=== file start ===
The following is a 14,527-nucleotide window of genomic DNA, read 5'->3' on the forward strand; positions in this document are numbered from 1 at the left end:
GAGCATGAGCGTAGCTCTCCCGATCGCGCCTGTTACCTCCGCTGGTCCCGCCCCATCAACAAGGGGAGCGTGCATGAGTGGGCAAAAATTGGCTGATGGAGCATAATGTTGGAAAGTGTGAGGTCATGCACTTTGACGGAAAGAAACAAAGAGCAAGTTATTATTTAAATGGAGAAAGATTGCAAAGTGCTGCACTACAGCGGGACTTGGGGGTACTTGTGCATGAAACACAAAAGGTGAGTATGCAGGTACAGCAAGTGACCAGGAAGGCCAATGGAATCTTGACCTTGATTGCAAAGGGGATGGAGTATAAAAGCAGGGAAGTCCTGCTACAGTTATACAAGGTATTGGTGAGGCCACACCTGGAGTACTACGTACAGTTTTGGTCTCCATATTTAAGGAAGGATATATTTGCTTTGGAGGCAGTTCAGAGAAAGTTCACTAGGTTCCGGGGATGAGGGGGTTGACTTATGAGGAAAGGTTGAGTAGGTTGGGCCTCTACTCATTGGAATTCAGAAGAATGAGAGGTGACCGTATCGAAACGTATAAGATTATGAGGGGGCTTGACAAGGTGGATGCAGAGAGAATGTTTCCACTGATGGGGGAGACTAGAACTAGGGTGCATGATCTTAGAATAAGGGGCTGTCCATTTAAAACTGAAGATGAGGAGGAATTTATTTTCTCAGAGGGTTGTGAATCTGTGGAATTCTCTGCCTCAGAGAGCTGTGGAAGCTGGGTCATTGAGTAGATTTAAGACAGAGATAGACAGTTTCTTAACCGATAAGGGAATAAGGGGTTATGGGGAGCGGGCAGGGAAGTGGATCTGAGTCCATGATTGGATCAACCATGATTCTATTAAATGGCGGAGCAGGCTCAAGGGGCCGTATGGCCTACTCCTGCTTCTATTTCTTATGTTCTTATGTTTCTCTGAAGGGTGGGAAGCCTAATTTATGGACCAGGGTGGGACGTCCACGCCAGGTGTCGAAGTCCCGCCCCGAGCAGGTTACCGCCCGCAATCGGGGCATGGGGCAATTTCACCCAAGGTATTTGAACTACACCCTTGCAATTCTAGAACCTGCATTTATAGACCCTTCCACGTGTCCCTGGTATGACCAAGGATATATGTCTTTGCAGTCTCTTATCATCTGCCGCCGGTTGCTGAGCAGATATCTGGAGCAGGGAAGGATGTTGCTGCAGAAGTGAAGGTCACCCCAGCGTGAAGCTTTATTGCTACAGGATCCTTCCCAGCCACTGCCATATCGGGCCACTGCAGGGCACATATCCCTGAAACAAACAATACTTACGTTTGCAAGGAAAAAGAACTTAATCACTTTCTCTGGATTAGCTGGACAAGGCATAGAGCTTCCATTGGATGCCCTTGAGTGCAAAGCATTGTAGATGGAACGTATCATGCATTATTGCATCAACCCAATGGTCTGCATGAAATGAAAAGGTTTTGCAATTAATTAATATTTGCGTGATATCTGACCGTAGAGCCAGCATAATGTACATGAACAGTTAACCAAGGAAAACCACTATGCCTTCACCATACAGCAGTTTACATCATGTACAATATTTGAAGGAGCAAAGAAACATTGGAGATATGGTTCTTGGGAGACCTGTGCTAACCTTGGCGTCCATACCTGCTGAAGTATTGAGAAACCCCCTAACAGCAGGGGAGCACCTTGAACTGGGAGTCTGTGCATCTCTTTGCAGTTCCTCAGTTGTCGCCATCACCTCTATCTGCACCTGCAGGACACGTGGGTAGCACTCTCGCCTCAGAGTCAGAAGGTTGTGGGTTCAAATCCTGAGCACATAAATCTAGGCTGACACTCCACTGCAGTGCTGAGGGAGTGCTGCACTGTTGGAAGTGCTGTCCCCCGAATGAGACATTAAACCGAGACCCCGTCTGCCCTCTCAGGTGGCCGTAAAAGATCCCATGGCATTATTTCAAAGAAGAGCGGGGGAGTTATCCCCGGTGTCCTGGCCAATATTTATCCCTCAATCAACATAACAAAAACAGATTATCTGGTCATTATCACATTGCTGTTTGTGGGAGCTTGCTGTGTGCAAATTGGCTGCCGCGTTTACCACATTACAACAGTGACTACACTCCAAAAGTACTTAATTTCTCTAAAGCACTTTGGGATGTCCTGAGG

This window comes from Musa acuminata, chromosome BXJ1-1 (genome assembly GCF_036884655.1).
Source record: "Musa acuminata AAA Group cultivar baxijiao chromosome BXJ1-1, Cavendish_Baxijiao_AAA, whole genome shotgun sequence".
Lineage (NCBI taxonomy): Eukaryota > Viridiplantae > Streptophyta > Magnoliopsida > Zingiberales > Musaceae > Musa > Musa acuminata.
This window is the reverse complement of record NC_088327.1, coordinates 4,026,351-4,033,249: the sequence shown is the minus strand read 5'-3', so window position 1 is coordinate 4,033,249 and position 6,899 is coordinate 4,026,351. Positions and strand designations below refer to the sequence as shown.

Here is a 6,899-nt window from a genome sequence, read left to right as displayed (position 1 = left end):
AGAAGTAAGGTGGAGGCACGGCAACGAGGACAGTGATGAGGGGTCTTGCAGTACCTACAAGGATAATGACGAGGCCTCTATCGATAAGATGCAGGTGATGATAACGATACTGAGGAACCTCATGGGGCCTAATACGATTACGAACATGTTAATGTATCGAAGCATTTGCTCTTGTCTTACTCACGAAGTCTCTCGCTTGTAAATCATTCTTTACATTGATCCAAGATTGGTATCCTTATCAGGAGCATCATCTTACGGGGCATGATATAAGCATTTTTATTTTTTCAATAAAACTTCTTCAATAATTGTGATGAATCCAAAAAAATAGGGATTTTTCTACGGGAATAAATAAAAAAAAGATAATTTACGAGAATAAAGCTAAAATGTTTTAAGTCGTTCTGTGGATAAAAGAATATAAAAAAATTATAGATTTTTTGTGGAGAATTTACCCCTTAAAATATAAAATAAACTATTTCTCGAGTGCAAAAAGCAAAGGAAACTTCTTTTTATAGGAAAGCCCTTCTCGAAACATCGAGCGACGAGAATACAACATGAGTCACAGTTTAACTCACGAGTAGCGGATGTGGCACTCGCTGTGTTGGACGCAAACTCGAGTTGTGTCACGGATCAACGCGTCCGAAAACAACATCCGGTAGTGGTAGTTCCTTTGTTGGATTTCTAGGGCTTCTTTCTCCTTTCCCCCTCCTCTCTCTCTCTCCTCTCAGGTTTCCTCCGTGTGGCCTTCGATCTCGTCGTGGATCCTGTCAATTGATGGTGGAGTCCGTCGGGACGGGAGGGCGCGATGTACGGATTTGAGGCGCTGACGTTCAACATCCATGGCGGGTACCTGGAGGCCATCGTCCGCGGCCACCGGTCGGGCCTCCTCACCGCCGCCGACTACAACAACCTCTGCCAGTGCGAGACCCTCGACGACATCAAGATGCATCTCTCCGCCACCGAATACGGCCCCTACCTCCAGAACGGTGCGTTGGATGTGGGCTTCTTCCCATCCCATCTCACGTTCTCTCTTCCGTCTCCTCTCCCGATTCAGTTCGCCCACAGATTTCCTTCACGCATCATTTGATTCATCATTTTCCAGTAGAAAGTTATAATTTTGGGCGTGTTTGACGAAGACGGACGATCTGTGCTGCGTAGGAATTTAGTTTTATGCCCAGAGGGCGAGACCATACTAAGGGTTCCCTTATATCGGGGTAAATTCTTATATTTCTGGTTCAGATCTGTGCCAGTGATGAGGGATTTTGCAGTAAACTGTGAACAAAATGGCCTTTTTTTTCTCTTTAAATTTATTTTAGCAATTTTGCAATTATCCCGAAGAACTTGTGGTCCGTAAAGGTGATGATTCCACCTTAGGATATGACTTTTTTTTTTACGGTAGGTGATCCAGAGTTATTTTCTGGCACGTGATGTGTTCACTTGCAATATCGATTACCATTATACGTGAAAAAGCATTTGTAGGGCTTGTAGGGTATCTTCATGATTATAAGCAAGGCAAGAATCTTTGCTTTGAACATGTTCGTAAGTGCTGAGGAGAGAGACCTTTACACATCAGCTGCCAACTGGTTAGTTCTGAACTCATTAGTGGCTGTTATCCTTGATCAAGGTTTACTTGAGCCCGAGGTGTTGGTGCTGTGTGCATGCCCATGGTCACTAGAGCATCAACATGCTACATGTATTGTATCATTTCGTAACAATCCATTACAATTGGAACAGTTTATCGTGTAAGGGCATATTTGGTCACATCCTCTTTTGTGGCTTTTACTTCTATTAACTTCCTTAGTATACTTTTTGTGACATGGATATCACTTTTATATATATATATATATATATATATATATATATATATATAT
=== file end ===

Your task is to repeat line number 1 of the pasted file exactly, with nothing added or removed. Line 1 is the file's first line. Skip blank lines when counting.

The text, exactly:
The following is a 14,527-nucleotide window of genomic DNA, read 5'->3' on the forward strand; positions in this document are numbered from 1 at the left end: